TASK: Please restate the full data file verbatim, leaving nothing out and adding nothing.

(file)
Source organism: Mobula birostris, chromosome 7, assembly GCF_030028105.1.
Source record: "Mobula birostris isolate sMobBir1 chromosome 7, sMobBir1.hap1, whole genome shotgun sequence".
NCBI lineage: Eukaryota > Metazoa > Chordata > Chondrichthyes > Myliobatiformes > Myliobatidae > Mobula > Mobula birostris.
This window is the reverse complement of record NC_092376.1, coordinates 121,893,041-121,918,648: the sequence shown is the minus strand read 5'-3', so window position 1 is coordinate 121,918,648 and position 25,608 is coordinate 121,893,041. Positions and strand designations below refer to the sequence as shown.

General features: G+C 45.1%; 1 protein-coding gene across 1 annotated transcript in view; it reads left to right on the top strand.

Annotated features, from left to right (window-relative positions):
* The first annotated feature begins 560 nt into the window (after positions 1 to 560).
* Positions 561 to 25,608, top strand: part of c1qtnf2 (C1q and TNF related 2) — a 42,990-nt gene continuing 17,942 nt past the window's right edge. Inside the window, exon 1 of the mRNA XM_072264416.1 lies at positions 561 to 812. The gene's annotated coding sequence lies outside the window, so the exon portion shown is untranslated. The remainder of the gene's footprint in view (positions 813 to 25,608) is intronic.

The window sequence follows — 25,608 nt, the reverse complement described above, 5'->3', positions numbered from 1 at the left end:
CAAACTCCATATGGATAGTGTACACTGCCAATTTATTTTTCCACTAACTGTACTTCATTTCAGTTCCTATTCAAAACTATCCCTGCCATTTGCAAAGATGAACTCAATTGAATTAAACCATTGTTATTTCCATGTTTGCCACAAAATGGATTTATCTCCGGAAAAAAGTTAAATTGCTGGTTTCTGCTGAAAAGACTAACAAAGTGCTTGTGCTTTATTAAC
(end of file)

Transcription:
Source organism: Mobula birostris, chromosome 7, assembly GCF_030028105.1.
Source record: "Mobula birostris isolate sMobBir1 chromosome 7, sMobBir1.hap1, whole genome shotgun sequence".
NCBI lineage: Eukaryota > Metazoa > Chordata > Chondrichthyes > Myliobatiformes > Myliobatidae > Mobula > Mobula birostris.
This window is the reverse complement of record NC_092376.1, coordinates 121,893,041-121,918,648: the sequence shown is the minus strand read 5'-3', so window position 1 is coordinate 121,918,648 and position 25,608 is coordinate 121,893,041. Positions and strand designations below refer to the sequence as shown.

General features: G+C 45.1%; 1 protein-coding gene across 1 annotated transcript in view; it reads left to right on the top strand.

Annotated features, from left to right (window-relative positions):
* The first annotated feature begins 560 nt into the window (after positions 1 to 560).
* Positions 561 to 25,608, top strand: part of c1qtnf2 (C1q and TNF related 2) — a 42,990-nt gene continuing 17,942 nt past the window's right edge. Inside the window, exon 1 of the mRNA XM_072264416.1 lies at positions 561 to 812. The gene's annotated coding sequence lies outside the window, so the exon portion shown is untranslated. The remainder of the gene's footprint in view (positions 813 to 25,608) is intronic.

The window sequence follows — 25,608 nt, the reverse complement described above, 5'->3', positions numbered from 1 at the left end:
CAAACTCCATATGGATAGTGTACACTGCCAATTTATTTTTCCACTAACTGTACTTCATTTCAGTTCCTATTCAAAACTATCCCTGCCATTTGCAAAGATGAACTCAATTGAATTAAACCATTGTTATTTCCATGTTTGCCACAAAATGGATTTATCTCCGGAAAAAAGTTAAATTGCTGGTTTCTGCTGAAAAGACTAACAAAGTGCTTGTGCTTTATTAAC